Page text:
The most useful insights will come from studies that focus on specific aspects of the response to HIV-1 that are sufficiently precise and narrow to guide our understanding of how the immune system controls or fails to control the virus. The overall pattern of viral replication following infection is one of an initial rapid increase to a peak level followed by the establishment of a viral load set point (at which the level of viraemia remains constant), which persists for an extended period, often many years (Fig. 3). Little is known about what determines peak viral load or exactly how it relates to disease progression in humans. In the simian HIV-1 infection model, there is a strong correlation between peak viral load and the extent of CD4+ T-cell depletion during acute infection52. Up to 80% of CD4+ T cells are infected at peak viraemia and the proportion of CD4+ T cells that are destroyed is correlated with the peak viral load52. The simple relationship between viral load and CD4+ T-cell depletion could allow prediction of the level of viral control that is required to prevent early immune damage. However, it is difficult to capture the unique window of peak viraemia in human cohorts as it requires a substantial effort in HIV-1 surveillance53.
Similarly, the level of viraemia at set point is a determinant of the natural history of SIV infection54 and of the long-term prognosis of HIV-1 infection in humans55. The viral load set point is a particularly attractive target as a study phenotype. First, it is known that individuals vary by several orders of magnitude in the amount of virus per ml of blood at set point8, as illustrated in Fig. 3. For instance, there are rare individuals whose set point is at a level of virus that is essentially not detectable56. Second, the viral load set point is a characteristic of the individual. So far, there have been no large-scale genomic studies to determine the source of this variation. The identification of gene variants that are associated with the variation in viral load set point could implicate particular aspects of immune control. Peak and set-point viraemia are also of direct interest because they predict the degree of infectiousness of the individual57.
The fact that the viral load set point is established so early in the course of HIV-1 infection and that it seems to be particularly resistant to external variants over prolonged periods suggests that the environment might be only a small contributor. Therefore, the viral load set point seems to be determined mainly by two variables: influences from the host genome and the viral strain genome. Of course it cannot be ruled out that early environmental factors in an individual's life affect his or her immune system in such a way as to influence the set point that will be established on infection.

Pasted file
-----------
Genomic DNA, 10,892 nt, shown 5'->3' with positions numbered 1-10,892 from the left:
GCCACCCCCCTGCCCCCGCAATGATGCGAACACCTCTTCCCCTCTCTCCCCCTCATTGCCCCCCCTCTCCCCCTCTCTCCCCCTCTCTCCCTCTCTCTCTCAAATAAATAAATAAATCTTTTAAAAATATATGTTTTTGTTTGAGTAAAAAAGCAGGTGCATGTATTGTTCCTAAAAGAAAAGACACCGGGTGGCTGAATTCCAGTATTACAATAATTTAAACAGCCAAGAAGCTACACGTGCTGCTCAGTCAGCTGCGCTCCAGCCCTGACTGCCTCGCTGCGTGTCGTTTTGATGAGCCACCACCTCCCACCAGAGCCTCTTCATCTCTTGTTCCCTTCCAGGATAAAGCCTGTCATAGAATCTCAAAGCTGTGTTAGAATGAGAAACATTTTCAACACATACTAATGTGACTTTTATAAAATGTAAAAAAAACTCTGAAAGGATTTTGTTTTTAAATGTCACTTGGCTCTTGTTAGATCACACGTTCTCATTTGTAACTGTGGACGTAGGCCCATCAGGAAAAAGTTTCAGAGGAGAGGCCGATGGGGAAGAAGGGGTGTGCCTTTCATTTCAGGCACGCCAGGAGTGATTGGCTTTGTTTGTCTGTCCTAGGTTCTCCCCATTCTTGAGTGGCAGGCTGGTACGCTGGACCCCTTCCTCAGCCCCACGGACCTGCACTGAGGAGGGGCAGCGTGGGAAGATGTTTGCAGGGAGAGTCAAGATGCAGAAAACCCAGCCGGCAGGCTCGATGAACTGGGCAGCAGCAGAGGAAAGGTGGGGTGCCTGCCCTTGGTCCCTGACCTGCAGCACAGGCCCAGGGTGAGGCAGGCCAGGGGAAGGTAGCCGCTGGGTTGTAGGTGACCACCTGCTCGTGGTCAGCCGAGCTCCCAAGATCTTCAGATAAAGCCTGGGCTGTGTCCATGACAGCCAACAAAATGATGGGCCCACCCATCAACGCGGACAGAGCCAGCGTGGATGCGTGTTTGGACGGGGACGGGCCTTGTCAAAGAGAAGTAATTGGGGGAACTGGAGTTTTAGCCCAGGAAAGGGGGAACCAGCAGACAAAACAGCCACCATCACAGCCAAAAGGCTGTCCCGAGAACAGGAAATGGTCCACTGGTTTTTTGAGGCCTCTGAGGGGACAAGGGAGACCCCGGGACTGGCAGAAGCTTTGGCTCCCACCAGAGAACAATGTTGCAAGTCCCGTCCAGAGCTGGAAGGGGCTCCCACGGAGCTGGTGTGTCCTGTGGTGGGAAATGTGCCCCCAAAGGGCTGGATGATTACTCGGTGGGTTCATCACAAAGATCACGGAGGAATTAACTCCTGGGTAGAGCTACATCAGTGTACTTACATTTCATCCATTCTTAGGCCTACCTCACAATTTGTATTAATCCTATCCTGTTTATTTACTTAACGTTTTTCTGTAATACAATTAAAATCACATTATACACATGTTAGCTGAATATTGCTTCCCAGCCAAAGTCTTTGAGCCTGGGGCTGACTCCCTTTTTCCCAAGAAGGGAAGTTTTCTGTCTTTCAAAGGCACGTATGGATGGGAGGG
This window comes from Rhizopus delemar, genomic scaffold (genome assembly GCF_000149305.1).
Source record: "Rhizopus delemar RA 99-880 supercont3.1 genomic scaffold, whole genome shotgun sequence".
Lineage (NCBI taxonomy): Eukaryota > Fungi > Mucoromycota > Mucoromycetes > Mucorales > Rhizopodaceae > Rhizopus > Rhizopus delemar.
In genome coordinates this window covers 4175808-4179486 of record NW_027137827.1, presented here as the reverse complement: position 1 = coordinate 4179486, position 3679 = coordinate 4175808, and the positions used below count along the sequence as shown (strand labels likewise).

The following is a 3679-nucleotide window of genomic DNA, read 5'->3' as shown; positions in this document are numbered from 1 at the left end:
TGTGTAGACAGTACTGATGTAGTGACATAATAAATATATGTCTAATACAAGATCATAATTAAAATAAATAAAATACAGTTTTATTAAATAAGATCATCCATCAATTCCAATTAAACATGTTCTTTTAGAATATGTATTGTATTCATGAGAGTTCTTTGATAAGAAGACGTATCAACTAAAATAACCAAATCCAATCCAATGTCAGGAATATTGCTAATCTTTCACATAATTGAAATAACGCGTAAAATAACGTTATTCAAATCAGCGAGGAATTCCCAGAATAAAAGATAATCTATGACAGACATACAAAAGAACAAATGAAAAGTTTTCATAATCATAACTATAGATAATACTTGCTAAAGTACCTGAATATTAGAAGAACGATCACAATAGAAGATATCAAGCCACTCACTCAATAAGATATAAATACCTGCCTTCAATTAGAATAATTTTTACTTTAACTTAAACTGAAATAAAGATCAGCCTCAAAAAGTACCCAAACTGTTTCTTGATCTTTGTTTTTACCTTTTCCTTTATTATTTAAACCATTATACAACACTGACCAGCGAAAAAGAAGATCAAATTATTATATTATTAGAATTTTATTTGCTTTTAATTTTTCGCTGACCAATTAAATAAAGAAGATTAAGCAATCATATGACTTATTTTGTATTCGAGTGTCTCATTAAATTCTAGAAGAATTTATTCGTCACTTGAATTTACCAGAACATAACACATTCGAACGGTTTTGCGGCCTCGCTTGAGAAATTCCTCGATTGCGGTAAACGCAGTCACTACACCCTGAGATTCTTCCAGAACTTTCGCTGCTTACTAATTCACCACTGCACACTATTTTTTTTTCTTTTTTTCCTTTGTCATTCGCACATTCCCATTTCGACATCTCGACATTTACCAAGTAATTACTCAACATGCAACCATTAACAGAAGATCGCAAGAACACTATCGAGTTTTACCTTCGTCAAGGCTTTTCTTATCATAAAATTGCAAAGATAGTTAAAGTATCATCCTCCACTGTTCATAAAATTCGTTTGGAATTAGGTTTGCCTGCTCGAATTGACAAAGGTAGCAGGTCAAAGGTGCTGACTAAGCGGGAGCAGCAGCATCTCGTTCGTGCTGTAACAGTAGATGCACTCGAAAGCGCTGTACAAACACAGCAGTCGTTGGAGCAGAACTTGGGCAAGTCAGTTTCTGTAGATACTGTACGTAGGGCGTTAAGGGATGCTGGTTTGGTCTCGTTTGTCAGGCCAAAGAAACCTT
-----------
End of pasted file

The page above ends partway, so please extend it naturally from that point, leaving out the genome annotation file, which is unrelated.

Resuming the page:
Another phenotype of significant interest for genetic studies is the status of exposed non-infected individuals. Indeed, the first identified gene variant that influenced susceptibility to HIV-1, CCR5 Δ32 was discovered using this framework. Several studies have examined heterosexual couples that are discordant for HIV-1 serostatus, female sex workers and men having sex with men who are highly exposed to HIV-1. The mechanisms identified or invoked to modulate susceptibility to infection in the various studies emphasize the relevance of differences in acquired immunity through the role of protective cytotoxic T-cell responses and NK activity in the context of specific HLA class I alleles, as well as differences in humoral responses at mucosal surfaces58,59. A large study is needed to compare uninfected individuals with known and quantifiable exposure to HIV-1 with a large cohort of infected individuals that are carefully matched demographically.
The importance of reliable study phenotypes is intimately linked to the creation of appropriate cohorts for genetic analysis. Several recommendations for optimal design of genetic-association studies in clinical trials and cohorts are presented elsewhere3,60–62. Examples of initiatives that have integrated genetic data for future clinical research are: the Adult AIDS Clinical Trials Group (AACTG) Protocol A5128 (Ref. 63) and the National Institute of Allergy and Infectious Diseases (NIAID)-sponsored GENOMICS protocol. Both protocols establish the conditions for storing DNA for studies that were not planned when informed consent was provided, and for future analyses.